Former headteacher Sue Mulvany gets to the heart of issues that concern you
Q I have been in post for two terms as head of a village school. This is my second headship. In my first school, which was very small, the staff worked as a team both professionally and socially. The school was judged to be good and enjoyed the support of parents. In my present school, the picture is entirely different. I find it difficult to draw folk together, parents and staff form cliques, governors squabble, and, as a teaching head, my own classroom practice is less effective. I feel I'm losing my grip and I'm beginning to doubt my ability to do the job.
AMany headteachers will identify closely with your situation. You are in the process of learning a very important lesson about second headships - that you take nothing with you but experience. In theory, your first headship should have prepared you for this, but no two schools are the same. Some administrative systems and developmental processes will be similar, but you must remember that staff and schools are like children and classes. You start from where they are and take them where they never thought they could go. This can mean that you have almost to re-route part of your own professional development and take a couple of steps sideways before you can go forward together.
Some heads fail to do this. They have felt experienced enough to start getting involved with initiatives that have taken them out of school but, unfortunately, their new school has suffered as a result.
You describe a school that obviously needs you to give active leadership and coherence to its life. It is still early days. Find out the strengths and weaknesses of the school by observing everything and talking to parents, pupils, governors and staff. Analyse the results and, together, formulate a flexible plan for the next two or three years. Keep reviewing your progress and adjusting priorities. It will take you a couple of years to see a marked improvement. I wish you every success. Second and subsequent headships are often more challenging, not less!
Q I am in my second year of teaching a Year 1 class. Each day begins with parents or carers spending about 10 minutes with their child quietly writing a sentence about what they want to tell me. Since September, the session has been relaxed and purposeful. But recently things have changed. One of the mums is regularly losing her temper with her daughter. She becomes loud and critical. Other parents are embarrassed and the atmosphere in the classroom is beginning to change. How do I deal with the situation without alienating the parent who needs support the most?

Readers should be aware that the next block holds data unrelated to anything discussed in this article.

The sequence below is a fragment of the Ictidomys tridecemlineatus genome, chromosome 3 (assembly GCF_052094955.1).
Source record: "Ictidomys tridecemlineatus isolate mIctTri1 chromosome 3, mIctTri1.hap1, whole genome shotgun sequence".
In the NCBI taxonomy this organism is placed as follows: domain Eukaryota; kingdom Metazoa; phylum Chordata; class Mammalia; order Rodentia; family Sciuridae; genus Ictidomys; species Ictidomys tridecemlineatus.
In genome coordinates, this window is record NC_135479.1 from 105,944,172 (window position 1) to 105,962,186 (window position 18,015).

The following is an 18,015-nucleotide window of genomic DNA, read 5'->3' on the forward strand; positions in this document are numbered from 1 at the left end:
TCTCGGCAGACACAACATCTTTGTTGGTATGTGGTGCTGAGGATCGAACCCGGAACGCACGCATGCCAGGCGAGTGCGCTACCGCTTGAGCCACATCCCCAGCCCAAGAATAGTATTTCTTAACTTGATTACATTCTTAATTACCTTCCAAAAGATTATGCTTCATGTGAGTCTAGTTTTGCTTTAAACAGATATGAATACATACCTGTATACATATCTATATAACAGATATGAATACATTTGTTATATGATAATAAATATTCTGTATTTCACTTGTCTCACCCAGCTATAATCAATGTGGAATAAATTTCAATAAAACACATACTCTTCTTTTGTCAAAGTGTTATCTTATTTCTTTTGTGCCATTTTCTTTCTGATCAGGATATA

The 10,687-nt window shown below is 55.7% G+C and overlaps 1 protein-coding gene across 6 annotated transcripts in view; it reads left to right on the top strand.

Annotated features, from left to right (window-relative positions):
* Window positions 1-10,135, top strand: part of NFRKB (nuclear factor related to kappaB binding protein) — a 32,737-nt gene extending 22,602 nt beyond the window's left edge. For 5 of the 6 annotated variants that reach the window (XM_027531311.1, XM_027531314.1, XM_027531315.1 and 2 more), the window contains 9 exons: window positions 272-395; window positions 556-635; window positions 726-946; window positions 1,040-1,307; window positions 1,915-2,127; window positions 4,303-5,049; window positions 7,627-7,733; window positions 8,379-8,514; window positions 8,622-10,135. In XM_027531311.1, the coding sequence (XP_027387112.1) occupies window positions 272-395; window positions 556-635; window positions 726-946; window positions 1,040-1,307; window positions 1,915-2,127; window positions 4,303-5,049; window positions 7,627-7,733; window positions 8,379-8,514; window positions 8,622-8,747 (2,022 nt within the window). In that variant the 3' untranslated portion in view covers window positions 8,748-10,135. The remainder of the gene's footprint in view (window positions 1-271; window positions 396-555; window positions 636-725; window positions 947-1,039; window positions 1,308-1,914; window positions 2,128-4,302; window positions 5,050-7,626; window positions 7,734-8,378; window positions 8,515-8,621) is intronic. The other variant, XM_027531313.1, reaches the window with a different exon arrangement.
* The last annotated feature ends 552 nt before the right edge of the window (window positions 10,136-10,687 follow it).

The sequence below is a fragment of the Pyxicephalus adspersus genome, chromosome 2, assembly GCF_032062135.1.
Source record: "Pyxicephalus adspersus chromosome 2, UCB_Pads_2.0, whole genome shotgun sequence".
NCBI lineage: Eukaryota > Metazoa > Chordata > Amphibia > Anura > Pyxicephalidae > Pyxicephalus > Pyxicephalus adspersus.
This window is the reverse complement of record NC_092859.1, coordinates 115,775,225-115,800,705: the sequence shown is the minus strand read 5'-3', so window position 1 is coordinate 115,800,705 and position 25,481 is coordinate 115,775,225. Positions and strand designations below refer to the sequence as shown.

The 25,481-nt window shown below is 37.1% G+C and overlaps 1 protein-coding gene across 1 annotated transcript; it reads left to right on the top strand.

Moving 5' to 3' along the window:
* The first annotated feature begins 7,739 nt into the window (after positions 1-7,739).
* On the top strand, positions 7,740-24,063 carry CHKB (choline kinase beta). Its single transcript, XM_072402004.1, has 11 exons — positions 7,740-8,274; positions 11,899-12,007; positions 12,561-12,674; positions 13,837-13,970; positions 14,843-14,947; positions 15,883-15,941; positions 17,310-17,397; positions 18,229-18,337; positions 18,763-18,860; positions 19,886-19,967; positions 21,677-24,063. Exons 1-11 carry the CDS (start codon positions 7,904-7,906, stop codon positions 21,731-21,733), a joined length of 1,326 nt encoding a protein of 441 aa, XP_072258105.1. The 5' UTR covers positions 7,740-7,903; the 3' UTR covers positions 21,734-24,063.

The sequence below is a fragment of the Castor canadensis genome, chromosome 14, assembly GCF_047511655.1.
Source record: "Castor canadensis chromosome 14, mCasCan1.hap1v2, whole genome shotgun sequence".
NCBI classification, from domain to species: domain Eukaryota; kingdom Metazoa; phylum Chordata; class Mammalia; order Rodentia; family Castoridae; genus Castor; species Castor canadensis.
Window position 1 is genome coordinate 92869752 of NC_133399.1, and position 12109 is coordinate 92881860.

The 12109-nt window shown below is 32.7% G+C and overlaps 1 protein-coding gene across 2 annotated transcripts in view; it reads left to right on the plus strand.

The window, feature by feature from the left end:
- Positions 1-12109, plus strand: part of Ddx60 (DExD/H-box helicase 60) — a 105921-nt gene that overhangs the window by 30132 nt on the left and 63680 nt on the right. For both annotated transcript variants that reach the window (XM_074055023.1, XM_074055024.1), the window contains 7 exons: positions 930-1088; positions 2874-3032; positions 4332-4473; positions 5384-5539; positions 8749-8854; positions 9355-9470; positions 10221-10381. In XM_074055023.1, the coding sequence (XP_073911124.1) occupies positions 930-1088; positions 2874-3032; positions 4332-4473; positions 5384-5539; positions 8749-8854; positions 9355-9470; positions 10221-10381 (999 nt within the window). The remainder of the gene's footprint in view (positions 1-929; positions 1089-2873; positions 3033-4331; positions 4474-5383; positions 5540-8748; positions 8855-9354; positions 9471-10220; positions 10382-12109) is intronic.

A What a lovely way to begin the day and what a positive message parents in your class are getting about their role as educators.
The mum you describe would seem to be under some kind of stress. She may feel threatened about how peaceful everyone else appears. There may be some situation at home that forces her to arrive in an anxious state. She may have the wrong idea about the task, her expectations of her child may be inappropriate for that age group, or she herself may find writing difficult.
Whatever the reason, you must have a quiet word with her, try to allay her fears and, if needs be, offer some alternative activity that both mother and daughter can share. You might want to work with the two of them yourself for a short while.
Q We have created a new early-years unit in our school recently and now we have designed an assessment system leading to records of achievement. Can you give us any ideas about how classroom observations can be organised?
A First, design and keep a stock of pre-printed (A5) sheets showing the relevant targets for each age group in the curriculum. Highlight the statements as they are attained and, whatever you do, don't forget to keep a note of the child's name and the date. With these sheets, keep a notebook and write down other significant observations. At the end of each session, sort out the notes for each child and put them into their record of achievement.
Second, give each adult a bum-bag in which is kept a small camera, sticky labels and a pen. Photograph important evidence, note the achievements on a label and put all the pieces in appropriate files. You can try to arrange a discounting scheme with your nearest photographic shop to help keep the cost of developing the pictures down.
Drop Sue a line: see the panel on page 7 for our address and fax number. You can also leave questions, or hints for this month's letter writers, on The TES Internet website at https:www.tes.co.uk